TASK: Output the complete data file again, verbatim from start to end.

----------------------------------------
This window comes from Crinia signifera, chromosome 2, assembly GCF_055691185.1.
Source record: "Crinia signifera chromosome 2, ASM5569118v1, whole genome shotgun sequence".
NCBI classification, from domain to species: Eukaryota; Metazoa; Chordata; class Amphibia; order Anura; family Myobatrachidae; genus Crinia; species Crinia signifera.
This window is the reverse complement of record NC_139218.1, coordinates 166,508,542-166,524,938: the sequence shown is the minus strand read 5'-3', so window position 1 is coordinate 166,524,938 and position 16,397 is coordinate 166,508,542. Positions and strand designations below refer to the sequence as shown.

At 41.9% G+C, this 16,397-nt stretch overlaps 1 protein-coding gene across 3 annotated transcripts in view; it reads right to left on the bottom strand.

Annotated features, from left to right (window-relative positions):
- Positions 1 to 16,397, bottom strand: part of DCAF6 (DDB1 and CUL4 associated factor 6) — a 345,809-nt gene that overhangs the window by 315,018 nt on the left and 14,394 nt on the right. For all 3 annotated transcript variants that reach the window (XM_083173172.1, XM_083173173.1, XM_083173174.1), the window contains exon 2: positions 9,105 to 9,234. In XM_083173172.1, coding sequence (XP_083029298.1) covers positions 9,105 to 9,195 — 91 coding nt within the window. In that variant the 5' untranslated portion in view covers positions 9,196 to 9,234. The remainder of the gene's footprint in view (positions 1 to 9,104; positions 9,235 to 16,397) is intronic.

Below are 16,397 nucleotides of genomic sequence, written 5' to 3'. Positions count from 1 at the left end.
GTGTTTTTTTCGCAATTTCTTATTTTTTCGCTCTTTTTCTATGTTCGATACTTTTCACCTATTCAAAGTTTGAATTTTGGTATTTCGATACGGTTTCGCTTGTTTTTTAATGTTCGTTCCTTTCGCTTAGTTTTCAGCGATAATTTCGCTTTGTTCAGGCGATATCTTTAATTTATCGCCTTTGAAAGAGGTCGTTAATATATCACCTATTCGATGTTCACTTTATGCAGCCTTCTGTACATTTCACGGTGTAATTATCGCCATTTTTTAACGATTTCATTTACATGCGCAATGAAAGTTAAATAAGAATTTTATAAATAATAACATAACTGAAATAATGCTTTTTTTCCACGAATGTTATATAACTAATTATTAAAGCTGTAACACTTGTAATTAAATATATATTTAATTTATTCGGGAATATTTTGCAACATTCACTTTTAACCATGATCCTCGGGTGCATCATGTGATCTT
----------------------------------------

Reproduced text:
This window comes from Crinia signifera, chromosome 2, assembly GCF_055691185.1.
Source record: "Crinia signifera chromosome 2, ASM5569118v1, whole genome shotgun sequence".
NCBI classification, from domain to species: Eukaryota; Metazoa; Chordata; class Amphibia; order Anura; family Myobatrachidae; genus Crinia; species Crinia signifera.
This window is the reverse complement of record NC_139218.1, coordinates 166,508,542-166,524,938: the sequence shown is the minus strand read 5'-3', so window position 1 is coordinate 166,524,938 and position 16,397 is coordinate 166,508,542. Positions and strand designations below refer to the sequence as shown.

At 41.9% G+C, this 16,397-nt stretch overlaps 1 protein-coding gene across 3 annotated transcripts in view; it reads right to left on the bottom strand.

Annotated features, from left to right (window-relative positions):
- Positions 1 to 16,397, bottom strand: part of DCAF6 (DDB1 and CUL4 associated factor 6) — a 345,809-nt gene that overhangs the window by 315,018 nt on the left and 14,394 nt on the right. For all 3 annotated transcript variants that reach the window (XM_083173172.1, XM_083173173.1, XM_083173174.1), the window contains exon 2: positions 9,105 to 9,234. In XM_083173172.1, coding sequence (XP_083029298.1) covers positions 9,105 to 9,195 — 91 coding nt within the window. In that variant the 5' untranslated portion in view covers positions 9,196 to 9,234. The remainder of the gene's footprint in view (positions 1 to 9,104; positions 9,235 to 16,397) is intronic.

Below are 16,397 nucleotides of genomic sequence, written 5' to 3'. Positions count from 1 at the left end.
GTGTTTTTTTCGCAATTTCTTATTTTTTCGCTCTTTTTCTATGTTCGATACTTTTCACCTATTCAAAGTTTGAATTTTGGTATTTCGATACGGTTTCGCTTGTTTTTTAATGTTCGTTCCTTTCGCTTAGTTTTCAGCGATAATTTCGCTTTGTTCAGGCGATATCTTTAATTTATCGCCTTTGAAAGAGGTCGTTAATATATCACCTATTCGATGTTCACTTTATGCAGCCTTCTGTACATTTCACGGTGTAATTATCGCCATTTTTTAACGATTTCATTTACATGCGCAATGAAAGTTAAATAAGAATTTTATAAATAATAACATAACTGAAATAATGCTTTTTTTCCACGAATGTTATATAACTAATTATTAAAGCTGTAACACTTGTAATTAAATATATATTTAATTTATTCGGGAATATTTTGCAACATTCACTTTTAACCATGATCCTCGGGTGCATCATGTGATCTT